Nobel Biocare (VTX:NOBN, OTC:NBHGY) escalated its patent battle against Neodent by asking the International Trade Commission to intervene, after Neodent launched a line of dental implants last March that it imports from Brazil.
Nobel Biocare is based in Zurich and is the target of a $2.2 billion takeover by Danaher (NYSE:DHR). Danaher is based in Washington, D.C.; it plans to make Nobel Biocare the cornerstone of its dental product offerings, maintaining its operations in Switzerland.
Nobel Biocare sued Andover, Mass.-based Neodent USA in August, with Neodent responding that it had obtained intellectual property evaluations before launching the product line and vowing to contest the lawsuit.
In its latest ITC action, Nobel Biocare alleges Neodent USA and JJGC Indústria e Comércio de Materiais Dentários S/A violated Section 337 of the Tariff Act when they imported and sold Neodent’s Drive CM implants that Nobel Biocare claims infringe on its NobelActive line, which it touts as providing stability even in cases where bone is compromised.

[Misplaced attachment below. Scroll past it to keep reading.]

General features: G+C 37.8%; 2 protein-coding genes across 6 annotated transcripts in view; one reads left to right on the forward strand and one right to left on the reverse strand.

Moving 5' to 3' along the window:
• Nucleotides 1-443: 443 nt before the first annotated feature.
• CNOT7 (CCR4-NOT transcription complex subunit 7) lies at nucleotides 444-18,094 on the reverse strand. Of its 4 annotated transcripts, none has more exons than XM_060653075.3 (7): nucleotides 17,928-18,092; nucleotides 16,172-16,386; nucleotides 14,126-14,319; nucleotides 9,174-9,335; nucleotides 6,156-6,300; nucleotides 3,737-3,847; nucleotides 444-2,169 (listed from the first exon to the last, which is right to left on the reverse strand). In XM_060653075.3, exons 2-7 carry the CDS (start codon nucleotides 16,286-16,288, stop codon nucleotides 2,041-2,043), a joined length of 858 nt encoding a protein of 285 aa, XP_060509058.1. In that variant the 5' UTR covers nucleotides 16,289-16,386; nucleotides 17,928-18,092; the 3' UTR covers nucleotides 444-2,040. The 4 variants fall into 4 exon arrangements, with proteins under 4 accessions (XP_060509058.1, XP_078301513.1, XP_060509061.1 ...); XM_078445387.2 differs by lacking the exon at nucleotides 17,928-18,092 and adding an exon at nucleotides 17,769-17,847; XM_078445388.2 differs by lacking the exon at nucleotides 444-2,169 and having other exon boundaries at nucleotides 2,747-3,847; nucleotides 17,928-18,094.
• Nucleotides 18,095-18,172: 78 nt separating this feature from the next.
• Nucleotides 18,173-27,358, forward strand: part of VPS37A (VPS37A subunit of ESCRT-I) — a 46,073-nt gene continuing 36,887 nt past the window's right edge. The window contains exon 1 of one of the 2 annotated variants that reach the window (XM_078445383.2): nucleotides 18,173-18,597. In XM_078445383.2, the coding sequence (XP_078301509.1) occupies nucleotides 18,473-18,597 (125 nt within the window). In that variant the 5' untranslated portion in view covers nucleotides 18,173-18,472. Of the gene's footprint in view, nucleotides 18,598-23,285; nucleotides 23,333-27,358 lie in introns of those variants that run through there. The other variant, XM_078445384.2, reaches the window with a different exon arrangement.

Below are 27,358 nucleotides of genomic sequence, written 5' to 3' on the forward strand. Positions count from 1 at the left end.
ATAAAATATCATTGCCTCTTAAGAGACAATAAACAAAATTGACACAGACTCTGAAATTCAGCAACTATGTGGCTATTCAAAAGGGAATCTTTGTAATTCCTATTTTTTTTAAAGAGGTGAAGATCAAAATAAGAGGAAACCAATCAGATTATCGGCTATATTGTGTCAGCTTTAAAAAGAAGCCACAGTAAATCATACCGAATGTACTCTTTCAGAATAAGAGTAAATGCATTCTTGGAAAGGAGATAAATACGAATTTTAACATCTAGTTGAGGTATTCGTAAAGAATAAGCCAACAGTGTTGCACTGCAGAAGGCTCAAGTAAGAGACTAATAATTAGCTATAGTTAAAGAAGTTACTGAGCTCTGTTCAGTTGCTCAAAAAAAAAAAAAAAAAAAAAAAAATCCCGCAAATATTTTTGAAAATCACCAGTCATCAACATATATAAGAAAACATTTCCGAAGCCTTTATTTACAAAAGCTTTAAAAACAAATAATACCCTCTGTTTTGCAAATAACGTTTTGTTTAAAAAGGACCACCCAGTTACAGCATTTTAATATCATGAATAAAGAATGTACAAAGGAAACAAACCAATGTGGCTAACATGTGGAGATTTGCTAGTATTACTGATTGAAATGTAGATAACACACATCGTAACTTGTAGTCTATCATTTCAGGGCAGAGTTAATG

Nobel Biocare wants an ITC order for the U.S. Customs & Border Protection to ban imports of the dental implants it is litigating.
"The preliminary design of NobelActive was invented and developed by an Israeli team at AlphaBioTec Ltd – not originally by Nobel Biocare, as many people believe," Neodent USA CEO Tony Susino said in August. "We did our homework before launching our range of implants in the US, especially the Drive CM, and we are confident that we have not infringed any patents."
In the 1st quarter, Nobel Biocare revenue dipped 2% from a year earlier to $177 million, with earnings declining 6% to $15.9 million. Results were impacted in part by a strengthening euro and strife between Ukraine and Russia, which make up a significant part of Nobel Biocare’s sales in Europe.
Nobel Biocare’s sales in the Americas totaled $68.1 million in the first quarter, up 2.5%.